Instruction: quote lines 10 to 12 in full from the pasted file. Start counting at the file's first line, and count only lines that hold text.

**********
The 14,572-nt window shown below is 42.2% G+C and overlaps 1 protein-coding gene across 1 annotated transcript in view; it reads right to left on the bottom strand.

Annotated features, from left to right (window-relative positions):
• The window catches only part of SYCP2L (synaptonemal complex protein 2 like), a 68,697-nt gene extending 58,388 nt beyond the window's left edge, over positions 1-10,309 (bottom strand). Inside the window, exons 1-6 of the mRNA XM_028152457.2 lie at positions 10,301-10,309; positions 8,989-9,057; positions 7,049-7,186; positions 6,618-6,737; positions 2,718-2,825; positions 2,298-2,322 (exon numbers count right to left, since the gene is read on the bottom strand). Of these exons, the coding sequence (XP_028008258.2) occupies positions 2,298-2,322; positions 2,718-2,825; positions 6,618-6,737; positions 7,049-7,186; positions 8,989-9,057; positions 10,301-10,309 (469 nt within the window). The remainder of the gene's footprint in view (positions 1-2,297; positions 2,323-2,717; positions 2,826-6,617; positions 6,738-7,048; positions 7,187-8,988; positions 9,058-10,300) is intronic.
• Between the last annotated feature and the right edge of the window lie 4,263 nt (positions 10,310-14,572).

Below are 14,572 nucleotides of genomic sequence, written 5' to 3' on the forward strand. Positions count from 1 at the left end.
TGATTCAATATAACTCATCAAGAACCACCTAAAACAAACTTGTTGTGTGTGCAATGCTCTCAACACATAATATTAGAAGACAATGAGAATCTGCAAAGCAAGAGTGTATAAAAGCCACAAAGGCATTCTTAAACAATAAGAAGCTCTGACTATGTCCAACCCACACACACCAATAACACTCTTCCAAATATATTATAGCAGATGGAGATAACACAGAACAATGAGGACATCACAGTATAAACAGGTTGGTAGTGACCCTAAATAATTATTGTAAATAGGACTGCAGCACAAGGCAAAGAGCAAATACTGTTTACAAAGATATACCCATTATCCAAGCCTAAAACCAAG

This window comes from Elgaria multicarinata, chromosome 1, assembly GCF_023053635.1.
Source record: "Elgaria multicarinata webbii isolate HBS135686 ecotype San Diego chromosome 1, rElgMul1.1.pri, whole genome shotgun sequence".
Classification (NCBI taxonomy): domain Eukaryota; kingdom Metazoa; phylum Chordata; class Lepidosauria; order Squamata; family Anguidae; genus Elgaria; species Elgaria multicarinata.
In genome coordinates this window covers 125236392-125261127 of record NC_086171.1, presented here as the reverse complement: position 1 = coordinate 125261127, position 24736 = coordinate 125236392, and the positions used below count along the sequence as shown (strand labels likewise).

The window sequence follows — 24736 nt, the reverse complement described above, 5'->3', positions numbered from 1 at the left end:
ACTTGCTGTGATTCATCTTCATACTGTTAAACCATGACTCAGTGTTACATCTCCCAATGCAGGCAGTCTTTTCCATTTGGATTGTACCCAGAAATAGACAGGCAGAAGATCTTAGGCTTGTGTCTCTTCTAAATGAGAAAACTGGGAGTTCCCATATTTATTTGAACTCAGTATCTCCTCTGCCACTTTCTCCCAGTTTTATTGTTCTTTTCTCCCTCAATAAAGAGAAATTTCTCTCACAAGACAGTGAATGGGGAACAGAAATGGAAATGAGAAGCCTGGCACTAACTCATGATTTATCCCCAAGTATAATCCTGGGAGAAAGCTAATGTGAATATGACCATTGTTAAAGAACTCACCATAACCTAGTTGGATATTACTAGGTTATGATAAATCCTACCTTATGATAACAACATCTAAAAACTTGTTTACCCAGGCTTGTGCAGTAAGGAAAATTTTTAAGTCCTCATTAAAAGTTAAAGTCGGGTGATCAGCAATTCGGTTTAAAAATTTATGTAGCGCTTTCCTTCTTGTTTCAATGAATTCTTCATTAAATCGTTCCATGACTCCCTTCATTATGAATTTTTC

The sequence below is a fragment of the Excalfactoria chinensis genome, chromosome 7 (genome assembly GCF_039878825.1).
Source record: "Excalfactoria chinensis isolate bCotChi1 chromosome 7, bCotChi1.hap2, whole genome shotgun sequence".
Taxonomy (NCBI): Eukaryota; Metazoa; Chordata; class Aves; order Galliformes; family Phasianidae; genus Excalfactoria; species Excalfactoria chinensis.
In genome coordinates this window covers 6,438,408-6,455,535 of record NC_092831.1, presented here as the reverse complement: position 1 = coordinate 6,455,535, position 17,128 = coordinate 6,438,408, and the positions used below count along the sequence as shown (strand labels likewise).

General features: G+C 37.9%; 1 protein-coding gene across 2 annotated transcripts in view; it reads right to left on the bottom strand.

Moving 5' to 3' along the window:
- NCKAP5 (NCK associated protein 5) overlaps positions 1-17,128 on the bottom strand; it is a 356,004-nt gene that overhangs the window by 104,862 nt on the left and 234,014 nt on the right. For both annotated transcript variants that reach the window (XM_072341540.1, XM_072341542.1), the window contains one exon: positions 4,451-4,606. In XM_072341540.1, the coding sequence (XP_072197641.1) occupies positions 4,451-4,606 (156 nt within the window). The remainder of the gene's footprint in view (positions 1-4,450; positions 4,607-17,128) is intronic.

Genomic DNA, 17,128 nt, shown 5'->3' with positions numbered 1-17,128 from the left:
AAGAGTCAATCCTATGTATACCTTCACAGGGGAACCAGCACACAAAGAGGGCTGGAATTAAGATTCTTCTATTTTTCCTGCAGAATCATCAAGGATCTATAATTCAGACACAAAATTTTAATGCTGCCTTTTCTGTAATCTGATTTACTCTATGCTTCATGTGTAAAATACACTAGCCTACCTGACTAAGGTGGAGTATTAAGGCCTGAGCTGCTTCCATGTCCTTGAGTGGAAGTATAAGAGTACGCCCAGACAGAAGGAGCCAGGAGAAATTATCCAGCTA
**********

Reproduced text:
In genome coordinates this window covers 125236392-125261127 of record NC_086171.1, presented here as the reverse complement: position 1 = coordinate 125261127, position 24736 = coordinate 125236392, and the positions used below count along the sequence as shown (strand labels likewise).

The window sequence follows — 24736 nt, the reverse complement described above, 5'->3', positions numbered from 1 at the left end:
ACTTGCTGTGATTCATCTTCATACTGTTAAACCATGACTCAGTGTTACATCTCCCAATGCAGGCAGTCTTTTCCATTTGGATTGTACCCAGAAATAGACAGGCAGAAGATCTTAGGCTTGTGTCTCTTCTAAATGAGAAAACTGGGAGTTCCCATATTTATTTGAACTCAGTATCTCCTCTGCCACTTTCTCCCAGTTTTATTGTTCTTTTCTCCCTCAATAAAGAGAAATTTCTCTCACAAGACAGTGAATGGGGAACAGAAATGGAAATGAGAAGCCTGGCACTAACTCATGATTTATCCCCAAGTATAATCCTGGGAGAAAGCTAATGTGAATATGACCATTGTTAAAGAACTCACCATAACCTAGTTGGATATTACTAGGTTATGATAAATCCTACCTTATGATAACAACATCTAAAAACTTGTTTACCCAGGCTTGTGCAGTAAGGAAAATTTTTAAGTCCTCATTAAAAGTTAAAGTCGGGTGATCAGCAATTCGGTTTAAAAATTTATGTAGCGCTTTCCTTCTTGTTTCAATGAATTCTTCATTAAATCGTTCCATGACTCCCTTCATTATGAATTTTTC